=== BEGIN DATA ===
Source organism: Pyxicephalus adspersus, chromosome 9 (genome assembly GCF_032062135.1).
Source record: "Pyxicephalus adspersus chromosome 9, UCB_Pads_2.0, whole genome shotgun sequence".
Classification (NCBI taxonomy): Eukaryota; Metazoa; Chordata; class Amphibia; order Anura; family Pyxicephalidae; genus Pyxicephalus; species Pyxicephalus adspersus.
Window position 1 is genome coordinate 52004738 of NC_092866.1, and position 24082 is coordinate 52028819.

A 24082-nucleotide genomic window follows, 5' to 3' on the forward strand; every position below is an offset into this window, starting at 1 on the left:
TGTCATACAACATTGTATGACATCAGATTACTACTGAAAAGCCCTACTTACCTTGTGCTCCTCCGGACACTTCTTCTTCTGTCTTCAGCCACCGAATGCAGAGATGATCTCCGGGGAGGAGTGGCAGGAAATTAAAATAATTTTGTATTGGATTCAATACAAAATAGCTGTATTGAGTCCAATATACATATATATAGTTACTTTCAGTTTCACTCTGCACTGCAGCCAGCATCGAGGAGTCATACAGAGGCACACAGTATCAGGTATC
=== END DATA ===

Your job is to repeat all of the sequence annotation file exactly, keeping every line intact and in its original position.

Source organism: Pyxicephalus adspersus, chromosome 9 (genome assembly GCF_032062135.1).
Source record: "Pyxicephalus adspersus chromosome 9, UCB_Pads_2.0, whole genome shotgun sequence".
Classification (NCBI taxonomy): Eukaryota; Metazoa; Chordata; class Amphibia; order Anura; family Pyxicephalidae; genus Pyxicephalus; species Pyxicephalus adspersus.
Window position 1 is genome coordinate 52004738 of NC_092866.1, and position 24082 is coordinate 52028819.

A 24082-nucleotide genomic window follows, 5' to 3' on the forward strand; every position below is an offset into this window, starting at 1 on the left:
TGTCATACAACATTGTATGACATCAGATTACTACTGAAAAGCCCTACTTACCTTGTGCTCCTCCGGACACTTCTTCTTCTGTCTTCAGCCACCGAATGCAGAGATGATCTCCGGGGAGGAGTGGCAGGAAATTAAAATAATTTTGTATTGGATTCAATACAAAATAGCTGTATTGAGTCCAATATACATATATATAGTTACTTTCAGTTTCACTCTGCACTGCAGCCAGCATCGAGGAGTCATACAGAGGCACACAGTATCAGGTATC